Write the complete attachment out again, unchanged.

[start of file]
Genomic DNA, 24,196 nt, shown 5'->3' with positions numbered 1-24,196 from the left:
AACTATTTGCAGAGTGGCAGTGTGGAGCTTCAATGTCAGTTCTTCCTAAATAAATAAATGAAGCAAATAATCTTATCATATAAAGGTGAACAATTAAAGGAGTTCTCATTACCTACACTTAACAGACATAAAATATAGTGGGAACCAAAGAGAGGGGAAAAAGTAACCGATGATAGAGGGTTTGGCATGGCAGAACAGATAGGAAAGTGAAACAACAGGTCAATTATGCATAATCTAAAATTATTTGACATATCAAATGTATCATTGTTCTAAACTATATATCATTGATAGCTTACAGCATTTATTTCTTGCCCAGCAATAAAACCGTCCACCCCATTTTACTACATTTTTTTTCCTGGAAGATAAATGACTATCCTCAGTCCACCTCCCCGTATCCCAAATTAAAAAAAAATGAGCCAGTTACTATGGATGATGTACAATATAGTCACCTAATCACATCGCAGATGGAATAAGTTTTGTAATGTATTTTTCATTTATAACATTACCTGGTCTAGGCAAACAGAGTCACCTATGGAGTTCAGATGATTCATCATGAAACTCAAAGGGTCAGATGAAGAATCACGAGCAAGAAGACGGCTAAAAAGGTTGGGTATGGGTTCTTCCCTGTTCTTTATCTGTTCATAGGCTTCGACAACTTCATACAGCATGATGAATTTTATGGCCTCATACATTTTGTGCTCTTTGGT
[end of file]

Genomic DNA, 24,196 nt, shown 5'->3' with positions numbered 1-24,196 from the left:
AACTATTTGCAGAGTGGCAGTGTGGAGCTTCAATGTCAGTTCTTCCTAAATAAATAAATGAAGCAAATAATCTTATCATATAAAGGTGAACAATTAAAGGAGTTCTCATTACCTACACTTAACAGACATAAAATATAGTGGGAACCAAAGAGAGGGGAAAAAGTAACCGATGATAGAGGGTTTGGCATGGCAGAACAGATAGGAAAGTGAAACAACAGGTCAATTATGCATAATCTAAAATTATTTGACATATCAAATGTATCATTGTTCTAAACTATATATCATTGATAGCTTACAGCATTTATTTCTTGCCCAGCAATAAAACCGTCCACCCCATTTTACTACATTTTTTTTCCTGGAAGATAAATGACTATCCTCAGTCCACCTCCCCGTATCCCAAATTAAAAAAAAATGAGCCAGTTACTATGGATGATGTACAATATAGTCACCTAATCACATCGCAGATGGAATAAGTTTTGTAATGTATTTTTCATTTATAACATTACCTGGTCTAGGCAAACAGAGTCACCTATGGAGTTCAGATGATTCATCATGAAACTCAAAGGGTCAGATGAAGAATCACGAGCAAGAAGACGGCTAAAAAGGTTGGGTATGGGTTCTTCCCTGTTCTTTATCTGTTCATAGGCTTCGACAACTTCATACAGCATGATGAATTTTATGGCCTCATACATTTTGTGCTCTTTGGT